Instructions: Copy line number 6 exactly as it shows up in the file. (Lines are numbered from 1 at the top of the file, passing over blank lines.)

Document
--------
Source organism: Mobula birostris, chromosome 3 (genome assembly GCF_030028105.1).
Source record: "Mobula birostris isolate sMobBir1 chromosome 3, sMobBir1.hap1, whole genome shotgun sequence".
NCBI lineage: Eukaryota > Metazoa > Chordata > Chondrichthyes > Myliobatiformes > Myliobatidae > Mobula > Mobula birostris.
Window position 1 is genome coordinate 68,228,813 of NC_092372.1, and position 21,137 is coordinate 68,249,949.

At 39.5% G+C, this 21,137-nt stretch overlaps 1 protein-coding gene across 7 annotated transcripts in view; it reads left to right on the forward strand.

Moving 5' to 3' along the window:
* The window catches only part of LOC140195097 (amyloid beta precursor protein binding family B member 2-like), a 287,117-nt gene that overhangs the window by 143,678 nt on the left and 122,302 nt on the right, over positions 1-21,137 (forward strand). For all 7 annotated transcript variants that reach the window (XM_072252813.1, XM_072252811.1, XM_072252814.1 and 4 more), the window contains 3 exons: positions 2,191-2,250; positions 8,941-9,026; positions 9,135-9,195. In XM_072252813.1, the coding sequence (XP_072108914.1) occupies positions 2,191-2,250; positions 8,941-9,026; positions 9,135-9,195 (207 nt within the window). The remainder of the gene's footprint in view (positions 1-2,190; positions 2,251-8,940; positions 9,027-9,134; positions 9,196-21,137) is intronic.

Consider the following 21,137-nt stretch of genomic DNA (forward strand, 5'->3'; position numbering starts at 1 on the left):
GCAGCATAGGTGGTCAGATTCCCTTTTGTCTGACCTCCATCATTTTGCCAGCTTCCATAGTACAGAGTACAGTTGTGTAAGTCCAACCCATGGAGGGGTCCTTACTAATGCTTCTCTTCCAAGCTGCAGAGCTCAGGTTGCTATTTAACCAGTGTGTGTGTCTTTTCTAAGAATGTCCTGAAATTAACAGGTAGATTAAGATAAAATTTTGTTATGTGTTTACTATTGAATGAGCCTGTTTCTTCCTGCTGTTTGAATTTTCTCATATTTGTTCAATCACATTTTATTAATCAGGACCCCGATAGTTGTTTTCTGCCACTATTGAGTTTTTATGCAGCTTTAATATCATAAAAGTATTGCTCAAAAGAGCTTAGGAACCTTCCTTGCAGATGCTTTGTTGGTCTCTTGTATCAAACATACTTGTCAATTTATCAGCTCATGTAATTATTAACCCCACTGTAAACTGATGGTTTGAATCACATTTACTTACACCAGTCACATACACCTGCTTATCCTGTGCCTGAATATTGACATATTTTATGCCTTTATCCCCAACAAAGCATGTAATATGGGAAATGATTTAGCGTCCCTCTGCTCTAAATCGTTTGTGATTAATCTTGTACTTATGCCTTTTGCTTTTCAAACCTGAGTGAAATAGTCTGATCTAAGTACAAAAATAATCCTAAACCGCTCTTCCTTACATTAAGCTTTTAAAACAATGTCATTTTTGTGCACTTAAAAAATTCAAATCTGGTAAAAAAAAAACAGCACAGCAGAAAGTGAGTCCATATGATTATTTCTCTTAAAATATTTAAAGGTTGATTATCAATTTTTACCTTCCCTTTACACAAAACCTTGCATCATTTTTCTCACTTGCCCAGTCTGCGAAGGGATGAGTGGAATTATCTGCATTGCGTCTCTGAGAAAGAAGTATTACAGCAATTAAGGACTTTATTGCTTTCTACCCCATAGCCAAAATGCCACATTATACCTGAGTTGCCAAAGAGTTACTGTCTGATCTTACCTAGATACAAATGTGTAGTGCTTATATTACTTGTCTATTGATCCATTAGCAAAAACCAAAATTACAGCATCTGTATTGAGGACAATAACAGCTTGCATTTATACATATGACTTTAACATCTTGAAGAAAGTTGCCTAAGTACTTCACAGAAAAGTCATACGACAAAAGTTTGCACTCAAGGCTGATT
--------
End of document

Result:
Moving 5' to 3' along the window: